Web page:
Monday, May 22, 2006

To watch or not to watch

What better reason to post once again than to join the chorus of opinion on The DaVinci Code. I saw the film last night, and I think I tend to agree with Roger Ebert that Ron Howard is a far better director than Dan Brown is a novelist. Although not a great film by any stretch of the imagination, I found it entertaining though I found myself laughing outloud several times at how preposterous some of the film's claims are. Ultimately, however, I am not a film critic; I'll leave the verdict of the film's quality to someone else. But I would like to say a bit about the theological and historical implications of the film.

First, let's be clear that Dan Brown is not a very good historian. His construal of the Council of Nicaea as the historical point at which Christ's divinity was concocted and when the canon was closed is simply inaccurate. From the very first, some Christians confessed that Christ was divine. Notice that I say some. There were certainly others who would claim to be true Christians who were confounded as to how Jesus could be divine and not break the bounds of strict monotheism. Even more, there were Christians who argued that Christ was only divine, that Jesus could not have possibly been even the slightest bit human. Early Christianity was a diverse mix. To argue then that Constantine's call of the council concocted Christ's divinity is less than half right. Certainly, before Constantine, there was not a single individual or institution which could enforce orthodoxy with the necessary political might; in fact, it took several decades and other Christian emperors to establish a veritably unquestioned orthodoxy in the Christian West. In other words, what Nicaea did is to seal a particular strand of Christianity as authoritative and orthodox.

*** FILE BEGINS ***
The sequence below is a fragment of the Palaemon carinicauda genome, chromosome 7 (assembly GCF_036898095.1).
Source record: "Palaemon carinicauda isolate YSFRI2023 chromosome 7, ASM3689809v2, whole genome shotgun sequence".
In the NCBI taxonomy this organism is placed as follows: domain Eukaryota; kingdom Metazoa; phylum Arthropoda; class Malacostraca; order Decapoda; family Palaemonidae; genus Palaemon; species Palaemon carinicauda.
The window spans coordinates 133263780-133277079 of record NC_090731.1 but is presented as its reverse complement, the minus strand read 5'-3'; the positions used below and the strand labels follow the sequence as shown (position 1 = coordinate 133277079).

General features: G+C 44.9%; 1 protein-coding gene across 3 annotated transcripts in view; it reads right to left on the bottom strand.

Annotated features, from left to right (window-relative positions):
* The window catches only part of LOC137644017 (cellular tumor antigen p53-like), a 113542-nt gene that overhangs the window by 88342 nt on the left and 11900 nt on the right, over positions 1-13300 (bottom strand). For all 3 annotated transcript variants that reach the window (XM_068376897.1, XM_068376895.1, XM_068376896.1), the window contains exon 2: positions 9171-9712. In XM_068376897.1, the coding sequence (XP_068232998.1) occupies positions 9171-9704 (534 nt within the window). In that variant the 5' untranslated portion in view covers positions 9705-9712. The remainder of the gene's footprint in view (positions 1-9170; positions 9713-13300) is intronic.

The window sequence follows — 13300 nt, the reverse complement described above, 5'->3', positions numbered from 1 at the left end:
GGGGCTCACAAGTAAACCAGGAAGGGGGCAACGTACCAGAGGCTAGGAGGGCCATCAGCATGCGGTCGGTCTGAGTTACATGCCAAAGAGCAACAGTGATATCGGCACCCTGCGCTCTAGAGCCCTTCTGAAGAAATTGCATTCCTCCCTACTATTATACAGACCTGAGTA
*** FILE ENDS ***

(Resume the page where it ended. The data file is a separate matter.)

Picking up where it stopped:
Even more preposterous is Brown's fictive claim that the four gospels were selected and other dismissed because the four canonical works buttressed Christ's divinity. The fourfold gospel was one of the earliest parts of the NT canon to come together; other gospels found in the last century mostly in the sands of Egypt were likely to be 3rd to 4th century documents. Although they introduce us to how other early followers of Christ construed their faith, they are not as close to the events of Jesus' life as the four we have in the bible today. Yes, the decision to limit the orthodox canons to four was a human decision, but it was not the product of a conspiracy to buttress Christ's divinity.

Finally, we should consider Brown's implicit claim that pre-Nicaean Christianity was far more feminist in its orbit. The Gnostic Gospels prove otherwise, and we can turn to numerous examples in the gospels of Luke and John where we find women in active roles in the ministry of Christ. Nevertheless, it is clear that the church has historically been an agent of female oppression and the marginalization of female sexuality; this is a significant scar on the church's history.

Ultimately, does this all mean that the Christian faith is a sham, an accident of history? If the faith was based solely on what could be proven historically, then yes, but our faith rests on far more than history. Brown implicitly suggests that there are only two alternatives. Either the bible and Jesus himself plopped down from heaven among us, or the Christian faith itself is solely the product of a malicious conspiracy to hold power over the world. Either the church is solely a divine gift or a historically produced and flawed artifice. I would suggest that either extreme falls in the camp of insipid fundamentalism.

The Christian faith is far more dynamic than this binary picture. In our faith, the perfection of divinity deigns to find flesh in human frailty. It is this paradox that continues today. The church has failed in its mission more times than we can count, and it has been embarrassingly the arm of violence and oppression. Yet the church has also inspired and engendered the heights of human achievement. Christians have struggled for justice and peace, have left us with objects of art which inspire us still, have lived seemingly ordinary lives but touched their neighbors with the grace of Christ. It is this living paradox in which we as Christians live.

Today, it has become the fashion to live on either side of this facile binary. Conservative fundamentalists deny the sins of Christianity or attribute them to individuals who were not true believers; liberal fundamentalists deny the beauty and graceful posture of the faith. I pray that the vast majority of believers who find themselves between these two extremes will live out their faith and confess our crimes and thus demonstrate the fallaciousness of both fundamentalisms.